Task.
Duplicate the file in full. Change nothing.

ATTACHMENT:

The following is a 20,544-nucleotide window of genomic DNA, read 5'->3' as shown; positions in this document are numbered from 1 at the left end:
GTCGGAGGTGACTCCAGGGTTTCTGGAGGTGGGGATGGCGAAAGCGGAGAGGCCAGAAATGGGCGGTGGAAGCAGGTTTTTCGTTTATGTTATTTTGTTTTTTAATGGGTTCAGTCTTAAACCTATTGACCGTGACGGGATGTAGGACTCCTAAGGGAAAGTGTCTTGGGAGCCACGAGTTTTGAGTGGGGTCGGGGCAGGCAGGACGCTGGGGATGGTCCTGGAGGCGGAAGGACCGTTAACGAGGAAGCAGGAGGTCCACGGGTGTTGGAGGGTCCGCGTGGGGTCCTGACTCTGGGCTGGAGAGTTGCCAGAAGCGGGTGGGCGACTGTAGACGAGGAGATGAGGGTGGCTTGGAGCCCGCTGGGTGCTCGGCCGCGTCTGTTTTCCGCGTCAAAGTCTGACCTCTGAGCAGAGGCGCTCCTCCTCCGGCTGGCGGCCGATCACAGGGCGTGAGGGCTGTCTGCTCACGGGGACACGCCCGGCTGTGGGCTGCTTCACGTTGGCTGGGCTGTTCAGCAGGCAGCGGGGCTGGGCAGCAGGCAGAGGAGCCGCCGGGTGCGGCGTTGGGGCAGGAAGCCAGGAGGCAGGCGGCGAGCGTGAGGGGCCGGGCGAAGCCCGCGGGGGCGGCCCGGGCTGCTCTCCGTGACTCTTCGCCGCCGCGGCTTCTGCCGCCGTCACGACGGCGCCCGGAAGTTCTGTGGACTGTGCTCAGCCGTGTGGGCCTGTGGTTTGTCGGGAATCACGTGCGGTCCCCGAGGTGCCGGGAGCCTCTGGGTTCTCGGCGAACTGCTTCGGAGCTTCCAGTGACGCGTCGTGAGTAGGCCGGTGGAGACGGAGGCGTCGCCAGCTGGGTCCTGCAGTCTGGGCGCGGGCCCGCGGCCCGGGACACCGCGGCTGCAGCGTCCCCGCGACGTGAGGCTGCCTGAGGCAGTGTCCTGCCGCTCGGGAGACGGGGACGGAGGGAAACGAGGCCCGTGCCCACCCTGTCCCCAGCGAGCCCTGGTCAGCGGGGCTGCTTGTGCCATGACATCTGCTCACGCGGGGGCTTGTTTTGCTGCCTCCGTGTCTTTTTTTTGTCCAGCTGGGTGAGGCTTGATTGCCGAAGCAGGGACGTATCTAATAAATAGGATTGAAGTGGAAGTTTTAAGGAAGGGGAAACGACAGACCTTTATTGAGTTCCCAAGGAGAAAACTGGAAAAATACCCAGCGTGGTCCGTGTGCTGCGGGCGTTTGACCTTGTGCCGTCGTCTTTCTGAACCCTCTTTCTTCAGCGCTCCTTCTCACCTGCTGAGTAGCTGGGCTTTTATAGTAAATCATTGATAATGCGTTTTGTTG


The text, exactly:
The following is a 20,544-nucleotide window of genomic DNA, read 5'->3' as shown; positions in this document are numbered from 1 at the left end:
GTCGGAGGTGACTCCAGGGTTTCTGGAGGTGGGGATGGCGAAAGCGGAGAGGCCAGAAATGGGCGGTGGAAGCAGGTTTTTCGTTTATGTTATTTTGTTTTTTAATGGGTTCAGTCTTAAACCTATTGACCGTGACGGGATGTAGGACTCCTAAGGGAAAGTGTCTTGGGAGCCACGAGTTTTGAGTGGGGTCGGGGCAGGCAGGACGCTGGGGATGGTCCTGGAGGCGGAAGGACCGTTAACGAGGAAGCAGGAGGTCCACGGGTGTTGGAGGGTCCGCGTGGGGTCCTGACTCTGGGCTGGAGAGTTGCCAGAAGCGGGTGGGCGACTGTAGACGAGGAGATGAGGGTGGCTTGGAGCCCGCTGGGTGCTCGGCCGCGTCTGTTTTCCGCGTCAAAGTCTGACCTCTGAGCAGAGGCGCTCCTCCTCCGGCTGGCGGCCGATCACAGGGCGTGAGGGCTGTCTGCTCACGGGGACACGCCCGGCTGTGGGCTGCTTCACGTTGGCTGGGCTGTTCAGCAGGCAGCGGGGCTGGGCAGCAGGCAGAGGAGCCGCCGGGTGCGGCGTTGGGGCAGGAAGCCAGGAGGCAGGCGGCGAGCGTGAGGGGCCGGGCGAAGCCCGCGGGGGCGGCCCGGGCTGCTCTCCGTGACTCTTCGCCGCCGCGGCTTCTGCCGCCGTCACGACGGCGCCCGGAAGTTCTGTGGACTGTGCTCAGCCGTGTGGGCCTGTGGTTTGTCGGGAATCACGTGCGGTCCCCGAGGTGCCGGGAGCCTCTGGGTTCTCGGCGAACTGCTTCGGAGCTTCCAGTGACGCGTCGTGAGTAGGCCGGTGGAGACGGAGGCGTCGCCAGCTGGGTCCTGCAGTCTGGGCGCGGGCCCGCGGCCCGGGACACCGCGGCTGCAGCGTCCCCGCGACGTGAGGCTGCCTGAGGCAGTGTCCTGCCGCTCGGGAGACGGGGACGGAGGGAAACGAGGCCCGTGCCCACCCTGTCCCCAGCGAGCCCTGGTCAGCGGGGCTGCTTGTGCCATGACATCTGCTCACGCGGGGGCTTGTTTTGCTGCCTCCGTGTCTTTTTTTTGTCCAGCTGGGTGAGGCTTGATTGCCGAAGCAGGGACGTATCTAATAAATAGGATTGAAGTGGAAGTTTTAAGGAAGGGGAAACGACAGACCTTTATTGAGTTCCCAAGGAGAAAACTGGAAAAATACCCAGCGTGGTCCGTGTGCTGCGGGCGTTTGACCTTGTGCCGTCGTCTTTCTGAACCCTCTTTCTTCAGCGCTCCTTCTCACCTGCTGAGTAGCTGGGCTTTTATAGTAAATCATTGATAATGCGTTTTGTTG